Lately I have been doing a lot of work with AWS t1.micro instances running Amazon Linux which seem to be based on RHEL/Centos. Both Railo and ACF do a good job of interacting with Amazon S3 storage which definitely makes our jobs as developers easier, but what if you wanted to mount your S3 storage locally to have access to your files at the system level so you could actually work with them? Luckily there is an open-sourced s3fs project that will allow you to do just that.
At the time of this writing, the current file release is s3fs-1.59.tar.gz. The unfortunate thing is, s3fs requires Fuse 2.8.4 and the newest version available in the package repos is Fuse 2.8.3. The first step is to get the newest version of Fuse and get it on the server.
Once the download is completed, extract it:
tar -xzvf fuse-2.8.4.tar.gz cd fuse-2.8.4
If you are still on a stock install of Amazon Linux, at this point we will need some tools to get everything configured and compiled.
sudo yum groupinstall "Development Tools"
This will install the tools we need for a moment. However, we will need to install some more packages to get s3fs to compile. We might as well get them now:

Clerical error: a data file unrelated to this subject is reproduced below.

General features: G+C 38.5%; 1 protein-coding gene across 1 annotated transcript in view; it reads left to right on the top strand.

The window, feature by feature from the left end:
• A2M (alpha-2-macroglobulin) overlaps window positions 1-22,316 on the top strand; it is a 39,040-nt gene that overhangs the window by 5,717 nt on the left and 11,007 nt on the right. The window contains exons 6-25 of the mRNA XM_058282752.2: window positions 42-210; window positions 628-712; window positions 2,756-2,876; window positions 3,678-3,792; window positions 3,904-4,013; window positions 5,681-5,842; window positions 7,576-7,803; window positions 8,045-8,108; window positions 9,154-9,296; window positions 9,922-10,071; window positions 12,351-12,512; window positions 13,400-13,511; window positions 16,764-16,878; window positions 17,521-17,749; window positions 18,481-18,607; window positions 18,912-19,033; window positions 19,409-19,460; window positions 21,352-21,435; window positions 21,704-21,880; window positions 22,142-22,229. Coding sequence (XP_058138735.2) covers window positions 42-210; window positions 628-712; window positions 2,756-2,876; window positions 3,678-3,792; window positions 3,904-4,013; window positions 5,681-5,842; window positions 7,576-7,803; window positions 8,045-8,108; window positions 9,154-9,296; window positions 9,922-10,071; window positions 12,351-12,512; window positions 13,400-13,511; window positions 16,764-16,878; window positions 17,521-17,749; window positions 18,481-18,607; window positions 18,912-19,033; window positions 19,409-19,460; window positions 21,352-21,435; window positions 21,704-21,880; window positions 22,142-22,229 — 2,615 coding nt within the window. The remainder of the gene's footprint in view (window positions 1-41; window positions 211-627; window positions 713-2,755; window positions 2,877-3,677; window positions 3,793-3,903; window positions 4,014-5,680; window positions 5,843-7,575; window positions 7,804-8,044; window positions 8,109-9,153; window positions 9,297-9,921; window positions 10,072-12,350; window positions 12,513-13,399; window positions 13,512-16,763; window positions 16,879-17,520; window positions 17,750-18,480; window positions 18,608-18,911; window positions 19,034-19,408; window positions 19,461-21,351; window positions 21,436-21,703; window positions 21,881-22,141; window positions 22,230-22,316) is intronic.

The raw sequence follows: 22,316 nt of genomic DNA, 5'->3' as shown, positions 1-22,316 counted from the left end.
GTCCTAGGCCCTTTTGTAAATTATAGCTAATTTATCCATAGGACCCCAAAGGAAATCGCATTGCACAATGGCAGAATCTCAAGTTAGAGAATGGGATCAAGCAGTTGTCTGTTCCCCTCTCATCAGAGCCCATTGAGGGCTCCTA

sudo yum install curl-devel libxml2-devel openssl-devel mailcap
Now we should still be in the the fuse-2.8.4 directory, so now it is time to configure and compile Fuse.
./configure --prefix=/usr make sudo make install sudo ldconfig export PKG_CONFIG_PATH=/usr/lib/pkgconfig pkg-config --modversion fuse
If everything went as planned, pkg-config should return 2.8.4.
Next we need to download and install s3fs. First we need to get and extract the archive:
cd wget http://s3fs.googlecode.com/files/s3fs-1.59.tar.gz tar -xzvf s3fs-1.59.tar.gz cd s3fs-1.59 ./configure --prefix=/usr make sudo make install
The installation should now be in working order. The next step will be to decide how you would like to create your password file for s3fs. You can either create a site wide password file /etc/passwd-s3fs or you can create one just for your user account ~/.passwd-s3fs. The files are required to be secure, so if you go with the system wide password file be sure to chmod 640 /etc/passwd-s3fs or if you want to use your user account, chmod 600 ~/.passwd-s3fs. The format for the files is the standard [AccessKey]:[SecretKey].
Finally, lets map the drive to a local directory. In my home directory I created a folder name s3storage that will be my mount point. We create the mount with
s3fs [bucketname] ~/s3storage -o default_acl=public-read
I have only set this up on one machine so I still do not have the install down completely, but I was able to get this up and running successfully. All the steps above are more or less from memory so I apologize for any hazy steps. I will correct as needed.